Statement in relation to the Trafficking in Persons Report 2020
26 June 2020
The Department of Justice and Equality will closely study the report and recommendations included in the US State Department ‘Trafficking in Persons’ (TiPs) Report 2020.
Ireland maintains close ongoing contact with the United States on this important issue and the report will feed into the Department’s ongoing work on the National Action Plan to Prevent and Combat Human Trafficking.
Combatting the terrible crime of human trafficking is a priority for Ireland. Great importance is attached to the work of multilateral international organisations who are active in tackling human trafficking, including the UN, Council of Europe, OSCE and the European Union and Ireland continues to work with all our partners in those fora to combat this heinous crime.
As well as Ireland’s activity in international fora, significant efforts are being made to combat human trafficking in Ireland.
A specialised Garda Unit - the Human Trafficking Investigation and Coordination Unit - is in place and there are in the region of 80 ongoing criminal investigations in relation to human trafficking. While no person has yet been convicted specifically for the offence of trafficking, there have been successful convictions in relation to associated charges. A High Level Group involving the Department of Justice and Equality, the Office of the DPP and An Garda Síochána is in place which keeps the legislative and operational framework for investigation and prosecution of trafficking under review.
In addition, changes to the atypical work permit scheme have led to a very significant reduction in abuses reported in the off-shore fisheries industry as compared with previous years.
A number of partners across the public service provide care and practical support to trafficking victims including the HSE, the Legal Aid Board, the Immigration Service and Tusla. The Department of Justice and Equality also provides funding to NGOs for their work to provide support to victims of trafficking. Other measures currently being taken include training of Gardaí and immigration officers and awareness raising initiatives which are crucial to early detection of this crime.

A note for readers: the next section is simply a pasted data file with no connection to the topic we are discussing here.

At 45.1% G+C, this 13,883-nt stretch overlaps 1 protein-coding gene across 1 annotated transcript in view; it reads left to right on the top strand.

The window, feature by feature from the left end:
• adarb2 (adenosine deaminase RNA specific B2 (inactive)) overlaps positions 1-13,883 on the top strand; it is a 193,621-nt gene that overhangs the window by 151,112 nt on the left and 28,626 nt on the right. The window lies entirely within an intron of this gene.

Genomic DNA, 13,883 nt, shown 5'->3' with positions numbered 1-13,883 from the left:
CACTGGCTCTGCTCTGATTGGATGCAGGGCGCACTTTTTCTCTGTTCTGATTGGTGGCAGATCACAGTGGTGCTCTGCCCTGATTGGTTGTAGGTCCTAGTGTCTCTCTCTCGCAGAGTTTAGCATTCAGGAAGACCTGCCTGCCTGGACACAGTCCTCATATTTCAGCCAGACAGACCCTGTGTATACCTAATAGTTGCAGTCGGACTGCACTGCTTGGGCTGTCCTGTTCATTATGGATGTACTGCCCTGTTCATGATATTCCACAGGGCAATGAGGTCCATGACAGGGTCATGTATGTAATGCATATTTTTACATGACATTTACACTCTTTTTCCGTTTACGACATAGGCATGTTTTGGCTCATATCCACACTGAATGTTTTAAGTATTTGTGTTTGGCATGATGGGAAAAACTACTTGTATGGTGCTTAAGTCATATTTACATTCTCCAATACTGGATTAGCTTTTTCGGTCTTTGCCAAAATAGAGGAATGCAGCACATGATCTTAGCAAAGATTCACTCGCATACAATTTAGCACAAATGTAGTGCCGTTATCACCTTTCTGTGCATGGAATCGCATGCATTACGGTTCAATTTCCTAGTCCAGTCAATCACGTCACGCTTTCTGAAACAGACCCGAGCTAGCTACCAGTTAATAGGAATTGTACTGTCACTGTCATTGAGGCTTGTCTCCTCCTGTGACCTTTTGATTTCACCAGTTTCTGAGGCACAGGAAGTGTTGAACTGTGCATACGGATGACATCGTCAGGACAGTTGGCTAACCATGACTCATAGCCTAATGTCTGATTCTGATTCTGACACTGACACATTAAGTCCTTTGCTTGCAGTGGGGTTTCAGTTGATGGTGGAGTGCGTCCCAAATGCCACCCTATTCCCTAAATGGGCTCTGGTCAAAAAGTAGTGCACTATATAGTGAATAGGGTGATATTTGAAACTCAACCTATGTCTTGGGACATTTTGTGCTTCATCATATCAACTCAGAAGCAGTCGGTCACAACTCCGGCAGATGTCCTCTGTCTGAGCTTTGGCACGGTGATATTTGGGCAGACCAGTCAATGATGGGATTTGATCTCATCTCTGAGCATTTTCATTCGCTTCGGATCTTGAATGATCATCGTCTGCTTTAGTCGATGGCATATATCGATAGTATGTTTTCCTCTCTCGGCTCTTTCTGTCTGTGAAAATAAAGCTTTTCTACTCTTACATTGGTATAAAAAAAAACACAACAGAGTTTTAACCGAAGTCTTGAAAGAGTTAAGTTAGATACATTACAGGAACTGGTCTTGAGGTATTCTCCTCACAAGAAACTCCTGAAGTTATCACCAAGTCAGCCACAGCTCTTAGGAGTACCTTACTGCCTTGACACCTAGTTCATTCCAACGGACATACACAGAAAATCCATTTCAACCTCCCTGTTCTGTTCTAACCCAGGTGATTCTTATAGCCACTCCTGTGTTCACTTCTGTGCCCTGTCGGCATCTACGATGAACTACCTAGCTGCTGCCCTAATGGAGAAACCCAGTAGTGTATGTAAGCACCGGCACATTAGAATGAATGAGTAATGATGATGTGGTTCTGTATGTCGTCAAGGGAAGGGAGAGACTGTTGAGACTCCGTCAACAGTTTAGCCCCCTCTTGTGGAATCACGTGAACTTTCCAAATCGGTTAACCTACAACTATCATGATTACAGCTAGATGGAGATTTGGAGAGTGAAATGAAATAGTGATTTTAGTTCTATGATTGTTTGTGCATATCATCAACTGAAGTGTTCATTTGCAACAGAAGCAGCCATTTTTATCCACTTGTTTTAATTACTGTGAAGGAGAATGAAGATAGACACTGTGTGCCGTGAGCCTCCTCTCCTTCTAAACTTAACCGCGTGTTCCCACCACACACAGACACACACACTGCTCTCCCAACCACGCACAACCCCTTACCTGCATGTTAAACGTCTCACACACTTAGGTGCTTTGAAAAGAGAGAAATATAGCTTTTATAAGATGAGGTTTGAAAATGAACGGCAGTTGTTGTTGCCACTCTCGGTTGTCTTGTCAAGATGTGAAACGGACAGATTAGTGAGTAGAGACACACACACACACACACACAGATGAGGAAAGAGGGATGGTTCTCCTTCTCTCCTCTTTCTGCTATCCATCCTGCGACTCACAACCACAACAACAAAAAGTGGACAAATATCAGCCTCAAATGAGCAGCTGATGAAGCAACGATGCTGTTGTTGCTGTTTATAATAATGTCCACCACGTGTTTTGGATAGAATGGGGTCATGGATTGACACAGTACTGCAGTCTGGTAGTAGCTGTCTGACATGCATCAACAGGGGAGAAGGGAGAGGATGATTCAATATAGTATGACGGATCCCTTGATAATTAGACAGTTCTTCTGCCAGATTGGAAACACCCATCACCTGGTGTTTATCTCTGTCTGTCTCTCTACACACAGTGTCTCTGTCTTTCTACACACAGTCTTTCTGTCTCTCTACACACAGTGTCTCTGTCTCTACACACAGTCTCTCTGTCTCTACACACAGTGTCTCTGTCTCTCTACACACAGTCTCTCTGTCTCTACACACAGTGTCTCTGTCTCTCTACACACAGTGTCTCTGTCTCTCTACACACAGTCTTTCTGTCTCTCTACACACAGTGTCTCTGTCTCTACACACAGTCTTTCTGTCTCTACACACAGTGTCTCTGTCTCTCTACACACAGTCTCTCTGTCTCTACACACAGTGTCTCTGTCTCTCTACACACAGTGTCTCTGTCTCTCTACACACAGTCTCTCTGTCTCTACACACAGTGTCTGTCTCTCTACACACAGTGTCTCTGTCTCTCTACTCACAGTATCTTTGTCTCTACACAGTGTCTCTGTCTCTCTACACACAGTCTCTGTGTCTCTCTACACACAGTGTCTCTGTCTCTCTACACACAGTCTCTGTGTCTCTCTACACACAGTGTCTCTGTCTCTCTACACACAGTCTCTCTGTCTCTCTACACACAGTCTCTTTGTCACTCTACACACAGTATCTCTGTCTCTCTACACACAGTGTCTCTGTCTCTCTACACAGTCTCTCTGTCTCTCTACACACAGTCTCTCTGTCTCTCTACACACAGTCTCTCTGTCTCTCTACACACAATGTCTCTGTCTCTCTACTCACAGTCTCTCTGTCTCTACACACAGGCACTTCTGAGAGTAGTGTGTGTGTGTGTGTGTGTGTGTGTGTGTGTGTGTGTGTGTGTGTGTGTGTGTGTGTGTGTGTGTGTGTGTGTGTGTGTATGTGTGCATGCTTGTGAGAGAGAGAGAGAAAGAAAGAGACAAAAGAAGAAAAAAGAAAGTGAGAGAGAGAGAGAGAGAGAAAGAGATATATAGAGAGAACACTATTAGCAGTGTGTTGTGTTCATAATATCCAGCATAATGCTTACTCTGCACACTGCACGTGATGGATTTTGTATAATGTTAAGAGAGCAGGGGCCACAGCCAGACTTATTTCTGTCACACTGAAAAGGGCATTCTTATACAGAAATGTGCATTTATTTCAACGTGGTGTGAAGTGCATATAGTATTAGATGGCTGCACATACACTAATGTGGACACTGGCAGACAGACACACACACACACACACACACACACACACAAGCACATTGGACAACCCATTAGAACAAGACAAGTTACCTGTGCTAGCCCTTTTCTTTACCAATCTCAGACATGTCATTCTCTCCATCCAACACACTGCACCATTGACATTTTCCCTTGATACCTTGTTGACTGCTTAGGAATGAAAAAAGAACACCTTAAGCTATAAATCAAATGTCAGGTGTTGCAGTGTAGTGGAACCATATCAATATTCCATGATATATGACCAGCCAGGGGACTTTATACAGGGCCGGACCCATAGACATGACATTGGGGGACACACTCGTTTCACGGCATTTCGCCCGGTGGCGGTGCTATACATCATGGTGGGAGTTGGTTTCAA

Addressing human trafficking is an ongoing challenge and a number of other key actions are currently planned or due to begin in the near future. For example:
The Irish Human Rights and Equality Commission (IHREC) is to be designated as Ireland’s independent National Rapporteur for Anti-Human Trafficking under article 19 of the EU Human Trafficking Directive. Legislation is currently being drafted to make this designation;
The review of the Criminal Justice (Sexual Offences) Act 2017, which introduced the offences of paying for sex with a trafficked person, is commencing this month;
There is ongoing engagement by the Department of Justice and Equality with NGOs to identify solutions to the provision of accommodation to victims of trafficking, particularly female victims of sexual exploitation.
The Department is establishing a forum for victims and stakeholders in relation to human trafficking, which will have its first meeting on 10 July
Legislation is being drafted to strengthen the penal framework on people smuggling, thereby implementing three international legal instruments in the area.
Further information on trafficking and Ireland’s response to it is available on the website http://www.blueblindfold.gov.ie, maintained by the Department of Justice and Equality.
Comment attributable to Minister for Justice and Equality Charlie Flanagan TD:
“Measures are included in the draft Programme for Government to strengthen Ireland’s laws on the smuggling and trafficking of migrants and I hope that legislative proposals will be brought forward as a priority in the months ahead to ensure the best possible protections for vulnerable people, effective powers for the criminal justice sector and appropriate sanctions for the criminals involved.”